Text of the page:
The Red Dancer dolls are about two feet tall and slender. Their name stems from the Maasai tribe in North Africa where tribal members adorn themselves with red dye, made from ochre, and perform a jumping dance called Adumu. The dolls are dressed in colorful hand-sewn textiles, which Frame gets from Africa. Much like the Maasai themselves, there’s a quiet dignity in their serene, featureless Black faces. Many are adorned with shells, feathers, beads, earrings, necklaces, hairpieces, or head coverings, and several carry baskets. Frame says it took her between 36 and 48 hours to make each doll; she made, and sold, more than 500.
Two of her customers were former President Bill Clinton and former U.S. Secretary of State Hillary Clinton. Others who have been enchanted by Frame’s Red Dancer dolls include the wife of this writer and a collector in Belgium, who owns 10 of them.
And just as strongly as they came, they were gone. “The dolls left me,” Frame says. “They came out from me, and then they went.”
“EMOTIONS WE ALL LONG TO FEEL”
After Frame’s Red Dancers series was exhibited in Oak Bluffs—in Cousen Rose, the island’s only Black-owned art gallery—gallery owner Zita Cousens said, “Her work was impeccable and there was nothing exhibited on Martha’s Vineyard like it. She is one of the most creative artists I have worked with. Each summer, I still get inquiries for her dolls.”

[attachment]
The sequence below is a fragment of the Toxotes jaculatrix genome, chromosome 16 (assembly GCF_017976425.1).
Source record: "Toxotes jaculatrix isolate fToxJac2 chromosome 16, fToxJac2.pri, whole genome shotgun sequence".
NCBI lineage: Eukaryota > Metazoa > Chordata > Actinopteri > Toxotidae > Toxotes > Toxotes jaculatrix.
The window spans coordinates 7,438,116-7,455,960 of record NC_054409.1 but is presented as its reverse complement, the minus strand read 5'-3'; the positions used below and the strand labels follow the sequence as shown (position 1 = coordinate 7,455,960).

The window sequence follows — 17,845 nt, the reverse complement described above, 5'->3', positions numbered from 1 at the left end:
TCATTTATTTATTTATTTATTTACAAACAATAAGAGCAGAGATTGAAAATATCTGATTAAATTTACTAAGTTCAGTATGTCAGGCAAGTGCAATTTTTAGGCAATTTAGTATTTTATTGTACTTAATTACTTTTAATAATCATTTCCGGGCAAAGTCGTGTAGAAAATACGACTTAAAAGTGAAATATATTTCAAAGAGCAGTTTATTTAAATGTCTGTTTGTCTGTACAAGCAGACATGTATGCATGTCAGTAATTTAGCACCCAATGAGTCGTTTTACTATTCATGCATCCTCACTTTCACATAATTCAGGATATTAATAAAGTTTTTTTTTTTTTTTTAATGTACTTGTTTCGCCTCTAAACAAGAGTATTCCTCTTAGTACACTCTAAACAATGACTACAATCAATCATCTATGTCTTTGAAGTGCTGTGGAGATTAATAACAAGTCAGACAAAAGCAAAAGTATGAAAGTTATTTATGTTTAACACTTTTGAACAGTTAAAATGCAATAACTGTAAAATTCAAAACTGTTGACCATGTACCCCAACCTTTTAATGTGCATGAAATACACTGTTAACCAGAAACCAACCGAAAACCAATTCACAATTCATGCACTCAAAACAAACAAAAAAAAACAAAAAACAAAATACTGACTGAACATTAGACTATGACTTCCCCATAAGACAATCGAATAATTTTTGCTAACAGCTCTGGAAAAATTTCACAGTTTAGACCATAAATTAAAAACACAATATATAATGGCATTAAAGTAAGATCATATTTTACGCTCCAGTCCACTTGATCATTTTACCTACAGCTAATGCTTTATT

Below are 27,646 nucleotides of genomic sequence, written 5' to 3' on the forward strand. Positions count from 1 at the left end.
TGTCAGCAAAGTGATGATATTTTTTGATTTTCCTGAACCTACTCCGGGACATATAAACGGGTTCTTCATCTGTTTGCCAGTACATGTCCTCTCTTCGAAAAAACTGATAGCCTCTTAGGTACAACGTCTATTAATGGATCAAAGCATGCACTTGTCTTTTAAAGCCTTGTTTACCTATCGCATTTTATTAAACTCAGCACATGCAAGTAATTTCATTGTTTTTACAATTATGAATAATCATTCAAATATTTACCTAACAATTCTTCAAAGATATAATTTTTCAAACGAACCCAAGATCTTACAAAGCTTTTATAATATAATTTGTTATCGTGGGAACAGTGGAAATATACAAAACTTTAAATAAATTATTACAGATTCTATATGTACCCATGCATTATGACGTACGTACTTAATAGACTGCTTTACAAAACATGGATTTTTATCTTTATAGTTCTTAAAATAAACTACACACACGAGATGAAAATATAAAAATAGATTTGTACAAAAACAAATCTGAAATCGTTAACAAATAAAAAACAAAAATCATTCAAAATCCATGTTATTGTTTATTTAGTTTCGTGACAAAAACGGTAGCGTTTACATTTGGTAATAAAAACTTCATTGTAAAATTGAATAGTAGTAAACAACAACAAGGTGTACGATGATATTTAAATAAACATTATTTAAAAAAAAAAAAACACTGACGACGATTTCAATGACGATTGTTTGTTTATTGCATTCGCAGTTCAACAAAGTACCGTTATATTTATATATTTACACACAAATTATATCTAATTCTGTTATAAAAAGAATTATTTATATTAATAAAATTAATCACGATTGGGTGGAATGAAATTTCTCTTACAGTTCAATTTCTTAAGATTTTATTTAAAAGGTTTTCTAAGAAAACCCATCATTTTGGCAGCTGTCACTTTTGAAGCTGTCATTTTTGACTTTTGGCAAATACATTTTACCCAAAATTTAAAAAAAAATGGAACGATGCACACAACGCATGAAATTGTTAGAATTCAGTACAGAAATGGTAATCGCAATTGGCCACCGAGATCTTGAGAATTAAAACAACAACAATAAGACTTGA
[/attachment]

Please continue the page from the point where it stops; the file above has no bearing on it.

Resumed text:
Frame is quick to credit the island for her successes. “If I had not chosen to become a part of the Vineyard community, I am uncertain that my work would have taken the directions it has,” she told me. “The support of a receptive community, along with the gift of sharing one’s culture, means everything.”
Frame’s latest body of work—now showing at the Vineyard’s Eisenhauer Gallery, in Edgartown—is a series of two-dimensional portraits, done in mixed media, representing African themes such as those depicted in Carol Beckwith’s and Angela Fisher’s book, “African Ceremonies.” To depict African tribal figures with face paint, jewelry or ceremonial ornamentation, she used pencil and dyes with flowers and fabrics, stickers or images of birds and beads, and shells. Her expressive faces were painted in acrylic and oil on beds of decorated paper and fabric, then covered in a deep, rich coating of resin, which allowed the work to pop and reflect in viewers eyes.
Frame’s portrait show has already drawn plenty of praise—in local Vineyard newspapers, and from the gallery’s cofounder and owner Elizabeth Eisenhauer (no relation to former president Eisenhower). Referring to Frame’s portraits, she said, “I am drawn to work that is saturated with color, soulful and thick spontaneous texture, and especially unexpected subjects.”
Because of the pandemic, the Eisenhauer gallery’s hours have been greatly limited since Janice’s show opened, in June of 2020, yet almost a dozen of the pieces already have sold, with more ordered. This was no surprise to Eisenhauer. “Janice Frame’s work is unexpected,” she says. “Ladened with shells and decorative paper, she captures the wildness and fragility of her subjects—qualities we often hide from the public, but emotions we all long to feel. Her paintings linger in your mind like the deep rhythm of a favorite song.”